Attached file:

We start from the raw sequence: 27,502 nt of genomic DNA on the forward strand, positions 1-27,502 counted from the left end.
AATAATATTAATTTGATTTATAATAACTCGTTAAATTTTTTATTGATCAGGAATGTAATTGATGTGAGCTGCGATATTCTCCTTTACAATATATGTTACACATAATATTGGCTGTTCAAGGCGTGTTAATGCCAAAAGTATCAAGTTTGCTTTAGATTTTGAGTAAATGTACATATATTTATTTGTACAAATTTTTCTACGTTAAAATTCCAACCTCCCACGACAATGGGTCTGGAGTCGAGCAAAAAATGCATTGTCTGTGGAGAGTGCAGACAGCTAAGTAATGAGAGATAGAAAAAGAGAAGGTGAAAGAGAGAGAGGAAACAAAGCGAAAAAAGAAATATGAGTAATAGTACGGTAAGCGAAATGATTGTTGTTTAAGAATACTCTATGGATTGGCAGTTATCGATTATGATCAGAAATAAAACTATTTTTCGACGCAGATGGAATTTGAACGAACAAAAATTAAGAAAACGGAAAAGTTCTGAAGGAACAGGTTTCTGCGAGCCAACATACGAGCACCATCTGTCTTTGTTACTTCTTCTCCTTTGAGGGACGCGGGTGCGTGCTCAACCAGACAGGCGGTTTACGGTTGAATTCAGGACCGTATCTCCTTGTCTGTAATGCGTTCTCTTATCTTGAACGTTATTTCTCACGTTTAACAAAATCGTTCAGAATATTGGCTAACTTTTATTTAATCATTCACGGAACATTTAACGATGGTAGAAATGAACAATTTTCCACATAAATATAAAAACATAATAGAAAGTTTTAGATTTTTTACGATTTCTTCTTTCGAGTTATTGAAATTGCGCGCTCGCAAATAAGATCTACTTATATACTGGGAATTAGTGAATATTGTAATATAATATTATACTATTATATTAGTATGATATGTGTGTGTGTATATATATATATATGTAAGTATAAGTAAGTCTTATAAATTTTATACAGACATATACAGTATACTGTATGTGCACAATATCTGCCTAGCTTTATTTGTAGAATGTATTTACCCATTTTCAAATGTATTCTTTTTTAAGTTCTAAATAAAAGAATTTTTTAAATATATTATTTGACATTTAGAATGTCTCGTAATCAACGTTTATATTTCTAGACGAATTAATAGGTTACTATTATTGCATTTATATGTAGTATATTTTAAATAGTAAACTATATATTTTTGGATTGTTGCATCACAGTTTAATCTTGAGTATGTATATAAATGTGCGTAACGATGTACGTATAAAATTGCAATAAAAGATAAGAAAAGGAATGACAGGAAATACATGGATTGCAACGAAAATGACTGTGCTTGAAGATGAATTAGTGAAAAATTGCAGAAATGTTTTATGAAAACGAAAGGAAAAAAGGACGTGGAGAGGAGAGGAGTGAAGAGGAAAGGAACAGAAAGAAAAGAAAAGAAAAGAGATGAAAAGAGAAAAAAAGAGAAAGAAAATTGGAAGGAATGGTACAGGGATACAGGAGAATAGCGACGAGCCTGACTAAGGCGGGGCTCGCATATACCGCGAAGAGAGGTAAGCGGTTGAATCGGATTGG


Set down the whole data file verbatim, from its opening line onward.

We start from the raw sequence: 27,502 nt of genomic DNA on the forward strand, positions 1-27,502 counted from the left end.
AATAATATTAATTTGATTTATAATAACTCGTTAAATTTTTTATTGATCAGGAATGTAATTGATGTGAGCTGCGATATTCTCCTTTACAATATATGTTACACATAATATTGGCTGTTCAAGGCGTGTTAATGCCAAAAGTATCAAGTTTGCTTTAGATTTTGAGTAAATGTACATATATTTATTTGTACAAATTTTTCTACGTTAAAATTCCAACCTCCCACGACAATGGGTCTGGAGTCGAGCAAAAAATGCATTGTCTGTGGAGAGTGCAGACAGCTAAGTAATGAGAGATAGAAAAAGAGAAGGTGAAAGAGAGAGAGGAAACAAAGCGAAAAAAGAAATATGAGTAATAGTACGGTAAGCGAAATGATTGTTGTTTAAGAATACTCTATGGATTGGCAGTTATCGATTATGATCAGAAATAAAACTATTTTTCGACGCAGATGGAATTTGAACGAACAAAAATTAAGAAAACGGAAAAGTTCTGAAGGAACAGGTTTCTGCGAGCCAACATACGAGCACCATCTGTCTTTGTTACTTCTTCTCCTTTGAGGGACGCGGGTGCGTGCTCAACCAGACAGGCGGTTTACGGTTGAATTCAGGACCGTATCTCCTTGTCTGTAATGCGTTCTCTTATCTTGAACGTTATTTCTCACGTTTAACAAAATCGTTCAGAATATTGGCTAACTTTTATTTAATCATTCACGGAACATTTAACGATGGTAGAAATGAACAATTTTCCACATAAATATAAAAACATAATAGAAAGTTTTAGATTTTTTACGATTTCTTCTTTCGAGTTATTGAAATTGCGCGCTCGCAAATAAGATCTACTTATATACTGGGAATTAGTGAATATTGTAATATAATATTATACTATTATATTAGTATGATATGTGTGTGTGTATATATATATATATGTAAGTATAAGTAAGTCTTATAAATTTTATACAGACATATACAGTATACTGTATGTGCACAATATCTGCCTAGCTTTATTTGTAGAATGTATTTACCCATTTTCAAATGTATTCTTTTTTAAGTTCTAAATAAAAGAATTTTTTAAATATATTATTTGACATTTAGAATGTCTCGTAATCAACGTTTATATTTCTAGACGAATTAATAGGTTACTATTATTGCATTTATATGTAGTATATTTTAAATAGTAAACTATATATTTTTGGATTGTTGCATCACAGTTTAATCTTGAGTATGTATATAAATGTGCGTAACGATGTACGTATAAAATTGCAATAAAAGATAAGAAAAGGAATGACAGGAAATACATGGATTGCAACGAAAATGACTGTGCTTGAAGATGAATTAGTGAAAAATTGCAGAAATGTTTTATGAAAACGAAAGGAAAAAAGGACGTGGAGAGGAGAGGAGTGAAGAGGAAAGGAACAGAAAGAAAAGAAAAGAAAAGAGATGAAAAGAGAAAAAAAGAGAAAGAAAATTGGAAGGAATGGTACAGGGATACAGGAGAATAGCGACGAGCCTGACTAAGGCGGGGCTCGCATATACCGCGAAGAGAGGTAAGCGGTTGAATCGGATTGG